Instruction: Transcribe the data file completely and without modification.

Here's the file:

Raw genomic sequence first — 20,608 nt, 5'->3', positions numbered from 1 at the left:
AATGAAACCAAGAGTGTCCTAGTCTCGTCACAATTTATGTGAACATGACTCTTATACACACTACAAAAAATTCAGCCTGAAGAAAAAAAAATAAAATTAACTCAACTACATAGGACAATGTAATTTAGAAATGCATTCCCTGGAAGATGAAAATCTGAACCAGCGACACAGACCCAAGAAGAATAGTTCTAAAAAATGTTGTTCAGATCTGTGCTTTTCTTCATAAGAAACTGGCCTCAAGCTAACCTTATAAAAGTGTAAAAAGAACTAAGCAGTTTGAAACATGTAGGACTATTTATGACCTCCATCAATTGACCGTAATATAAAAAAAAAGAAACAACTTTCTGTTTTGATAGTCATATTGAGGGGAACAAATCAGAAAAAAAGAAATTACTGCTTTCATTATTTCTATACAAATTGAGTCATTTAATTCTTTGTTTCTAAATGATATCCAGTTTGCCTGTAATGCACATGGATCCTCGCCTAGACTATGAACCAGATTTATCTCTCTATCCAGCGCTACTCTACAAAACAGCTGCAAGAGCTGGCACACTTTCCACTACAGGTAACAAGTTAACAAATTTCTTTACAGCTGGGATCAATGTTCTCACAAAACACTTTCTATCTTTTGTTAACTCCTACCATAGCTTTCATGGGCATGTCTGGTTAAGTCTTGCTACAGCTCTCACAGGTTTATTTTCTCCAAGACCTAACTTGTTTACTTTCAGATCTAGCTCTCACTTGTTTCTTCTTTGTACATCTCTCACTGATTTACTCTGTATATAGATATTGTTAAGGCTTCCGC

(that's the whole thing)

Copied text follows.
Raw genomic sequence first — 20,608 nt, 5'->3', positions numbered from 1 at the left:
AATGAAACCAAGAGTGTCCTAGTCTCGTCACAATTTATGTGAACATGACTCTTATACACACTACAAAAAATTCAGCCTGAAGAAAAAAAAATAAAATTAACTCAACTACATAGGACAATGTAATTTAGAAATGCATTCCCTGGAAGATGAAAATCTGAACCAGCGACACAGACCCAAGAAGAATAGTTCTAAAAAATGTTGTTCAGATCTGTGCTTTTCTTCATAAGAAACTGGCCTCAAGCTAACCTTATAAAAGTGTAAAAAGAACTAAGCAGTTTGAAACATGTAGGACTATTTATGACCTCCATCAATTGACCGTAATATAAAAAAAAAGAAACAACTTTCTGTTTTGATAGTCATATTGAGGGGAACAAATCAGAAAAAAAGAAATTACTGCTTTCATTATTTCTATACAAATTGAGTCATTTAATTCTTTGTTTCTAAATGATATCCAGTTTGCCTGTAATGCACATGGATCCTCGCCTAGACTATGAACCAGATTTATCTCTCTATCCAGCGCTACTCTACAAAACAGCTGCAAGAGCTGGCACACTTTCCACTACAGGTAACAAGTTAACAAATTTCTTTACAGCTGGGATCAATGTTCTCACAAAACACTTTCTATCTTTTGTTAACTCCTACCATAGCTTTCATGGGCATGTCTGGTTAAGTCTTGCTACAGCTCTCACAGGTTTATTTTCTCCAAGACCTAACTTGTTTACTTTCAGATCTAGCTCTCACTTGTTTCTTCTTTGTACATCTCTCACTGATTTACTCTGTATATAGATATTGTTAAGGCTTCCGC